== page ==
White House: Obama "regrets" 2006 vote against raising the debt ceiling

President Barack Obama speaks after a meeting with House Speaker John Boehner, R-Ohio, and Senate Majority Leader Harry Reid, D-Nev., at the White House in Washington, regarding the budget and possible government shutdown, April 7, 2011. AP Photo/Carolyn Kaster

White House Press Secretary Jay Carney said on Monday that President Obama "regrets" having voted against raising the debt ceiling in 2006, and that he "realizes now" how crucial approving raising the limit is to "the health of this economy and the global economy."

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The debt ceiling, which is the legal limit on borrowing by the federal government, currently stands at $14.3 trillion. According to projections by the Treasury, the U.S. government is expected to hit that figure by the end of May. If Congress does not approve an increase to the limit, the federal government could default on its bonds for the first time in history, and Social Security and Medicare checks would likely see delays as a result of the government's inability to make payments to agencies.

The White House is urging Congress - and particularly House Republicans, who are threatening to block a vote on the measure - to swiftly approve an increase in the ceiling. Various administration officials have warned that a failure to do so would almost certainly result in economic catastrophe.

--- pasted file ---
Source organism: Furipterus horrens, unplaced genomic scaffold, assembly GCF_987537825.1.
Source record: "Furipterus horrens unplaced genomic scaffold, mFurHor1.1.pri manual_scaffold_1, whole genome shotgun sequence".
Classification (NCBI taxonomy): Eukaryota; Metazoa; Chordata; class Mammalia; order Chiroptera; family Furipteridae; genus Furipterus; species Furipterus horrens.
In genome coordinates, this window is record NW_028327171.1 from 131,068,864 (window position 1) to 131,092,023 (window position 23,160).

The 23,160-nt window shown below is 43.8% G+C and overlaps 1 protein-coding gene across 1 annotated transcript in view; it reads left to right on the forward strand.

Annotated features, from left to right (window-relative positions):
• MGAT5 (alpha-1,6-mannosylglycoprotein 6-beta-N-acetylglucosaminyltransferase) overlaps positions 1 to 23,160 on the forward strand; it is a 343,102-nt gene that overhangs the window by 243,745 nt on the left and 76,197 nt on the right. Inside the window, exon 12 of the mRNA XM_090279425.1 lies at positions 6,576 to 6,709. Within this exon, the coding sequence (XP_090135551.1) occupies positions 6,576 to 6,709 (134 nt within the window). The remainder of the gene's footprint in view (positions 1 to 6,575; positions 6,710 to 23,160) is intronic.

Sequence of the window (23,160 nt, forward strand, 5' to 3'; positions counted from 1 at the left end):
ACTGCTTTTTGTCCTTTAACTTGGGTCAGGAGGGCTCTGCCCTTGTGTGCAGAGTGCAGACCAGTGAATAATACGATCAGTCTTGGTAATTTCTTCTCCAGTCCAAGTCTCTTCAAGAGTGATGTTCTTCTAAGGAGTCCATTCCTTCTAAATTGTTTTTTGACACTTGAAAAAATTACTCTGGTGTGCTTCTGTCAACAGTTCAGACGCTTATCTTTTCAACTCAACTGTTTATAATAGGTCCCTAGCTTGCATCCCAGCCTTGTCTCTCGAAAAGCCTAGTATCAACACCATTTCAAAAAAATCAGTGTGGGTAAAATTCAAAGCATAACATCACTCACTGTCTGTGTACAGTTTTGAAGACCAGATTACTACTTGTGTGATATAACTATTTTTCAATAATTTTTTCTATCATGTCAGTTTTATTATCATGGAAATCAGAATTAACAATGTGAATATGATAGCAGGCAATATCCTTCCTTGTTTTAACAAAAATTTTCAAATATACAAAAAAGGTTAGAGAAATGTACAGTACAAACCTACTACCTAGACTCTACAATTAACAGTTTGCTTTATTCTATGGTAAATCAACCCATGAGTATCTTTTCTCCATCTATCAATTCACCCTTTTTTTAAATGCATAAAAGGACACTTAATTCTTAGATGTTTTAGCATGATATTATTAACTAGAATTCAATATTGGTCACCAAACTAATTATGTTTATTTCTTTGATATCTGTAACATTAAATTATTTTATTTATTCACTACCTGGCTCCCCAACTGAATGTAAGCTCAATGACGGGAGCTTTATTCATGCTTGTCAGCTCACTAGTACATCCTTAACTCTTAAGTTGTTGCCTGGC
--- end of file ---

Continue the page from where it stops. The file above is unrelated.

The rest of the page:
In an interview over the weekend, senior White House adviser David Plouffe urged Congress not to play "brinksmanship" with the "full faith and credit of the United States," and Sen. Chuck Schumer, speaking on CBS' "Face the Nation," warned that a congressional stalemate on raising the debt ceiling would be "playing with fire."

"Failing to raise the debt ceiling would be Armageddon-like in terms of the economy, on the impact on interest rates, on job creation, on growth," Carney said during his daily press briefing on Monday.

Mr. Obama, however, voted against a similar billin 2006.

Arguing that "America has a debt problem and a failure of leadership" and that "Americans deserve better," Mr. Obama joined 47 other senators in voting against the bill. (It passed with just 52 votes.)

In his briefing on Monday, Carney emphasized that Mr. Obama had since seen the error of his ways on the importance of increasing the debt limit.

"The president, as David Plouffe said yesterday, regrets that vote and thinks it was a mistake," Carney told reporters. "He realizes now that raising the debt ceiling is so important to the health of this economy that it is not a vote that even when you are protesting an administration's policies you can play around with."

Carney emphasized that the president "has shown that he is committed to deficit reduction, and we do not need to play chicken with our economy by linking the raising of the debt ceiling to anything."

"We should do that right away," he added.

When asked about the statement Mr. Obama made back in 2006 regarding his opinion on the issue, Carney said "when you're in the Senate, you want to make clear your position, if you don't agree with the policies of the administration."

Mr. Obama will deliver a major speech on Wednesday outlining his plans for reducing the deficit.

Carney told reporters on Wednesday that he wanted Obama to have the chance to "speak for himself on Wednesday," but that "[the president] will very clearly lay out his vision for deficit reduction, the need for it to be balanced, the need for it to be bipartisan, the need for it address the long-term drivers of our debt and for everyone to share in the burden of bringing our fiscal house into order."

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